The risk of on-call prescribing
Denying a refill request could be dangerous if a patient requires it for a chronic condition.
If you're on call, speak directly to patients who request medications or refills.
If you prescribe or refill medications, inform the patient's own doctor as soon as possible.
Q: I'm starting to get nervous about having a covering doctor prescribe medicine for my patients or order refills for them. I'm also concerned about liability when I'm the one who's the covering physician. Is this a serious risk?
A: Yes. Prescribing medications or approving refills for patients can indeed be risky if the on-call physician doesn't have access to the patient's medical history or records, doesn't examine or speak to the patient, or hasn't consulted with the patient's own doctor.
In routine cases, however, approving such requests may be appropriate, and reasonably safe. In fact, denying a refill request could be dangerous if a patient requires medication for a chronic condition like diabetes, hypertension, or cardiac problems.
But prescribing potent medications or approving refills can lead to a disaster if the drug isn't indicated, if it masks symptoms of serious illness, or if it enables a patient to postpone a scheduled visit for necessary exams or tests. If the patient suffers an injury as a result, both the treating physician and the on-call physician could be liable for malpractice.
In one case, an on-call internist authorized a pain reliever refill for a patient whose own doctor had initially prescribed it, but had then refused to order refills because the patient was abusing it. When the drug abuse allegedly contributed to an auto accident, the patient filed a claim for negligent prescribing against the on-call internist.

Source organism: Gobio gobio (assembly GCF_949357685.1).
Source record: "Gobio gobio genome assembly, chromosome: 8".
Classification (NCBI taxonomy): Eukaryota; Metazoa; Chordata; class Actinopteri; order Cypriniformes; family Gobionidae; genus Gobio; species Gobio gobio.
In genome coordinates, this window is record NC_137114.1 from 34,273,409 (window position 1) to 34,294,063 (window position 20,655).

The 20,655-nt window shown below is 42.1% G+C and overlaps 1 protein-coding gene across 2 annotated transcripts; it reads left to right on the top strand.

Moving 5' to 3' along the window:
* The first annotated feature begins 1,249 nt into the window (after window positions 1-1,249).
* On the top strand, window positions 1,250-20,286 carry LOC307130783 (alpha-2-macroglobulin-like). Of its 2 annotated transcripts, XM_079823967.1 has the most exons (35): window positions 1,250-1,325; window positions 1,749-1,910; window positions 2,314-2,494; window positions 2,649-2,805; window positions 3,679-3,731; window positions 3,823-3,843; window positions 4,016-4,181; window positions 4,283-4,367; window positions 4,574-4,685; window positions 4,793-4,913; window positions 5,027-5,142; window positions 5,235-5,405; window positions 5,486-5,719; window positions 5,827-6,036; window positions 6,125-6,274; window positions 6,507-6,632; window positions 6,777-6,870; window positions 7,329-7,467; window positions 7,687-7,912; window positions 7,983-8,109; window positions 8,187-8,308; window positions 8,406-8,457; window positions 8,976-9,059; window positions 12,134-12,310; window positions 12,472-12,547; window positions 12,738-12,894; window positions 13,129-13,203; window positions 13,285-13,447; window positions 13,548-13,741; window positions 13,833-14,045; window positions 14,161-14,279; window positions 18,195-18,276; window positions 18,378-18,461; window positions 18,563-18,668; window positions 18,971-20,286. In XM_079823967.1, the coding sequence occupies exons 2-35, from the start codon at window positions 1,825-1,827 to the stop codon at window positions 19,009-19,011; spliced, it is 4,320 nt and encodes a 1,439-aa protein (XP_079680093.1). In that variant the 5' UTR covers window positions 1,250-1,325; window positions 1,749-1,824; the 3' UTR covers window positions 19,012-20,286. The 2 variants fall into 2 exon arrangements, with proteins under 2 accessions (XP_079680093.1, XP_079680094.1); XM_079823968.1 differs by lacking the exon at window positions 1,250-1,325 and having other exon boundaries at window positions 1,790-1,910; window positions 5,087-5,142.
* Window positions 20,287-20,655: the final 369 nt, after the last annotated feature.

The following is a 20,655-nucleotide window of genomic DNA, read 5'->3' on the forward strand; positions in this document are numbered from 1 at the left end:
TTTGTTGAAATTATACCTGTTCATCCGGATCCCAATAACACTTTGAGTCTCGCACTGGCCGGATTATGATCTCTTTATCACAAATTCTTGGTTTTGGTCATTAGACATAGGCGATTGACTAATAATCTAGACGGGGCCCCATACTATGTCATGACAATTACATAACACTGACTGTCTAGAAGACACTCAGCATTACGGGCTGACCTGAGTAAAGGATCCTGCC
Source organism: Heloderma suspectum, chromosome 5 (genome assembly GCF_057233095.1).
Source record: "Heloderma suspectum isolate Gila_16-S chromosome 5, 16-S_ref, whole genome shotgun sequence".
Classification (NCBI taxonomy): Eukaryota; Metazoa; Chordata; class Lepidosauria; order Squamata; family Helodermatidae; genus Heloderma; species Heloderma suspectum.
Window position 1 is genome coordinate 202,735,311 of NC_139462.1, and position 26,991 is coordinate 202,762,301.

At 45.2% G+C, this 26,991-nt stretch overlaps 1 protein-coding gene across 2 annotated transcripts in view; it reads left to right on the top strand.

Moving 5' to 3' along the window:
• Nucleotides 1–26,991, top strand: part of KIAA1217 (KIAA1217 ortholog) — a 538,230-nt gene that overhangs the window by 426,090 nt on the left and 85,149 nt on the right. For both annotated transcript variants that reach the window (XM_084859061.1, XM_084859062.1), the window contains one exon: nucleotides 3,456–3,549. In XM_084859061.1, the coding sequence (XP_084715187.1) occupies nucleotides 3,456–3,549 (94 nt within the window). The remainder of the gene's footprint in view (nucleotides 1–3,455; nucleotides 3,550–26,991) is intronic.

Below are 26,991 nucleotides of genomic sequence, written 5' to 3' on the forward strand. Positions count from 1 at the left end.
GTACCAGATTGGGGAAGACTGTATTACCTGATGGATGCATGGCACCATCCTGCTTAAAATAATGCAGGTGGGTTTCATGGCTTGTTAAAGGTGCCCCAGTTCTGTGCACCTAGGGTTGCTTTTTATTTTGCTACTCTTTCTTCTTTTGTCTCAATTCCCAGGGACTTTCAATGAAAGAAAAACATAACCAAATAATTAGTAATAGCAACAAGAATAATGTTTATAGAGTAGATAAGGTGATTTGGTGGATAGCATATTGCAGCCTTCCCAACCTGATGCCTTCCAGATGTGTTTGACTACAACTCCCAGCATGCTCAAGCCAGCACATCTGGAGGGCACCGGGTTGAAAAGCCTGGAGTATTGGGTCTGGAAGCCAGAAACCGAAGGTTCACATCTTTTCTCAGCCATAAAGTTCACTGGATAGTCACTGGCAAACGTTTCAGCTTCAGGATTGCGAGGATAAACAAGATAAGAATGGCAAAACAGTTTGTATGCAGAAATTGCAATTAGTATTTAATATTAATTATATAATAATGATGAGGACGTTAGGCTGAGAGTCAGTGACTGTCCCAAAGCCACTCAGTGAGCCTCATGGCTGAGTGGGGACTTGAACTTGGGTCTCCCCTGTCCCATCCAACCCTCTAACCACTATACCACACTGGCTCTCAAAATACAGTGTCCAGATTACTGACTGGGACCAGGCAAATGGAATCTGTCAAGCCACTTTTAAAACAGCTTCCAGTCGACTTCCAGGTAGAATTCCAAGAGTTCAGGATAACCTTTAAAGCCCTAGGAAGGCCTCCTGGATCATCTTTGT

Balancing a patient's medical needs, the danger of inappropriate medication, and the liability risks isn't easy. But it's certainly less risky than facing a jury in a malpractice case resulting from a medication-related injury.
What can you do to protect yourself? First, you and your colleagues should review your group's prescribing practices and establish guidelines governing on-call physicians. Here are some suggestions:
Agree to refill certain types of medications for each other's patients, but only in amounts sufficient to carry them until their regular physician is available.
Agree not to prescribe potent drugs such as pain medications or antidepressants without examining the patient.
Tell your patients that except in emergencies, colleagues covering for you won't authorize refills of certain drugs on nights, weekends, and holidays. Encourage them to manage their medications responsibly so that they don't run out at an unconvenient time.
If you're the one on call, speak directly to patients who request medications or refills. Review their symptoms, inquire about other methods to alleviate the problem, and ask how recently the patient has seen his or her own physician.
Before prescribing anything when you're on call, ask patients to list all medications and OTC preparations they're currently taking.
If you do prescribe or refill medications when on call, inform the patient's own doctor as soon as possible afterward.
David Karp. Malpractice Consult: The risk of on-call prescribing. Medical Economics Aug. 20, 2004;81:62.